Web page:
It is the nature of conceptual art to tap into people's emotions and to lay bare their prejudices, and De Wet has clearly struck a crucial nerve in the body politic. The responses were passionate, both for and against. For example, a local businessman was so upset by the removal of the artwork that he set his alarm clock for 3 am, got his boat, his torch, a paintbrush and some paint and, accompanied by his daughter, was about to embark on a graffiti mission to reinstate the missing letters.
He stopped only when he had the thought that whatever he did could only constitute an insult to the original. When it was laughingly suggested that he might have landed in jail for his efforts, he said emphatically that he would gladly have done so. Clearly, we are dealing with powerful feelings here.
And the passion against? What is it about the word GOD that is so deeply offensive to some? As we have freedom of worship underwritten in our constitution, its secular nature also guarantees freedom simply not to worship, if that is your preference. Had Barend placed an AIDS memorial at the intersection of the valley, as somebody once suggested, would the response have been different? Would political correctness have guaranteed the safety of the piece?
Perhaps the arguments are environmental. The Bitou wetland is one of the last undisturbed freshwater estuaries in the country and is famed for the variety of its birdlife, which includes several Red Data species. It will not last long, given the current rate of development, and people are angry about this. A woman passing in a canoe suggested, as de Wet was installing the piece, that his time would be better-spent planting trees. "That I also do," said the artist, "But not here."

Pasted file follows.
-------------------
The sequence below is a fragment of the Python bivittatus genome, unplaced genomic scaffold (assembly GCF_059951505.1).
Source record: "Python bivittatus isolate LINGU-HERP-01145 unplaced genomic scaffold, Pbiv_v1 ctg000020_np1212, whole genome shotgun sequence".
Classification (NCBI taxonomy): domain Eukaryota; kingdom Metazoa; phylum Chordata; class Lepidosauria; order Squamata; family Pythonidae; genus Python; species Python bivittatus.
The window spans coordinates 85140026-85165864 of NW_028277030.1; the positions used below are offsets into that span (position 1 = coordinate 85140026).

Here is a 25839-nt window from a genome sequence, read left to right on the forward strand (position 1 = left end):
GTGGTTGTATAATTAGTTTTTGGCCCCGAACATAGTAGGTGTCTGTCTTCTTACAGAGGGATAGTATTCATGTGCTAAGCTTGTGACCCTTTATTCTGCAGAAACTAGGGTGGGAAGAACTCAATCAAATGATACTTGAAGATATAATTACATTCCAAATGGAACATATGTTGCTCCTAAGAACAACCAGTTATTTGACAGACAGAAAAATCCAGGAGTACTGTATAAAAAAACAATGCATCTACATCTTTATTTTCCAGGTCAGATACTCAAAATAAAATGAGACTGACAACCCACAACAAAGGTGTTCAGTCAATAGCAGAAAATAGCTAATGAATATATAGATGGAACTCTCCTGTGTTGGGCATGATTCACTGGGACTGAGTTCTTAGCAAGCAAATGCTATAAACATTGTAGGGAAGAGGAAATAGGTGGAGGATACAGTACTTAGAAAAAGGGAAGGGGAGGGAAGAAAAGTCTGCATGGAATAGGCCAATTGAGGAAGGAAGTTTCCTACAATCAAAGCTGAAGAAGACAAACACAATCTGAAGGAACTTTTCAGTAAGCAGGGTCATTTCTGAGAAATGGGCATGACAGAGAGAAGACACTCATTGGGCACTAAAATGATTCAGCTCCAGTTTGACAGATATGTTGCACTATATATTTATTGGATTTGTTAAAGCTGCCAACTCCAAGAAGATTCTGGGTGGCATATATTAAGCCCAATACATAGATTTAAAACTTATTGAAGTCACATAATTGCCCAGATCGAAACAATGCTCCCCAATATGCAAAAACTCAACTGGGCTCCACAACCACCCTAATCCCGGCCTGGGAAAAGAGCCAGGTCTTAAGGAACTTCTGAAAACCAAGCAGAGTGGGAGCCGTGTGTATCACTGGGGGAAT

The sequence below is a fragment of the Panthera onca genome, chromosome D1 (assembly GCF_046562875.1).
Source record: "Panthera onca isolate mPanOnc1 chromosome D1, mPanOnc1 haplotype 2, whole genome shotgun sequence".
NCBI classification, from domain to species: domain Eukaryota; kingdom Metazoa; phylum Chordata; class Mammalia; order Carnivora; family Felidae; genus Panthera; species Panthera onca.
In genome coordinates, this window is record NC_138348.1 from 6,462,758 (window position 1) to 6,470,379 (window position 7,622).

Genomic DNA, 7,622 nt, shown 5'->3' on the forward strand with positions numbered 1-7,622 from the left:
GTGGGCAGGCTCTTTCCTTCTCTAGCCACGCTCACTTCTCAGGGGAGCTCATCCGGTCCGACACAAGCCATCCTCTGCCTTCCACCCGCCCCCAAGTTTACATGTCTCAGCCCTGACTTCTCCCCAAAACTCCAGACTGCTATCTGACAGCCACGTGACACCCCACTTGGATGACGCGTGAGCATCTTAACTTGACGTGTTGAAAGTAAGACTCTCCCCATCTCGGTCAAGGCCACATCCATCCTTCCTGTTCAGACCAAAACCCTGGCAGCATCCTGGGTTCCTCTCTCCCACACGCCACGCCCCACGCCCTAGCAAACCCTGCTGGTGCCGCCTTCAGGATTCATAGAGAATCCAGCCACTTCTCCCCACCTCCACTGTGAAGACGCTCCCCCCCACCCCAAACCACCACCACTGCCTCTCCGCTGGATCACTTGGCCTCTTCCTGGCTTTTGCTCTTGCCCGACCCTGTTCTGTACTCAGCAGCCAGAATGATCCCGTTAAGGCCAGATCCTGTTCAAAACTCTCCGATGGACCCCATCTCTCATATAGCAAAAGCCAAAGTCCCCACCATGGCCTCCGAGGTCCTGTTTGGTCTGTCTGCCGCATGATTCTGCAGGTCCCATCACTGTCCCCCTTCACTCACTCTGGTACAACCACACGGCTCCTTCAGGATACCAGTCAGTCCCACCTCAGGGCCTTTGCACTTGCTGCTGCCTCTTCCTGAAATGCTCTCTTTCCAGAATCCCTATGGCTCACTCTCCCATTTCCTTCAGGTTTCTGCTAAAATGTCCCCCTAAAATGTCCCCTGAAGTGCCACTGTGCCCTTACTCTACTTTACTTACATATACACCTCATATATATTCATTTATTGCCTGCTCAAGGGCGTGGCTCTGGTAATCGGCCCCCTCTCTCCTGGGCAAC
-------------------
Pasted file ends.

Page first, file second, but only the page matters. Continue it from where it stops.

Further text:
Yet no animal or bird could possibly have been disturbed by the placement of the artwork. A bit of glue, a bit of sheet metal; humble, really, in comparison to the monstrosity on the opposite bank, being some kind of mausoleum offering entrance to a bizarre homestead, which, now, being further developed, is entirely legally carving up a wetland supposedly protected by law.
Or is it that, in a town overburdened by architectural follies of every description, against which even a duly constituted Aesthetics Committee can only meekly whimper, a frustrated public chose to vent their anger because they spied a target that would easily fall? In the centre of Plettenberg Bay stands a sculpture of a dolphin, erected with public permission.
It is a prosaic piece of work, inexorably marking the town as the parochial backwater it actually is. This, like planting trees on top of defunct bridges, is not what De Wet does. Perhaps he knew he was taking a chance, relying on the word of a woman who thought she owned the water. Public permission could have meant years of exhausting paperwork, and would probably never have been granted anyway, so the old anarchist resurrected itself in him and went ahead despite.
My guess is that all these reasons will be cited as the cause of the resentment against de Wet's work. But the common cause, I suspect, is a deep unease with the very notion of God. Many people hold strong - warranted - suspicions at the way that the notion of God has, historically, been manipulated toward the attainment of base purposes.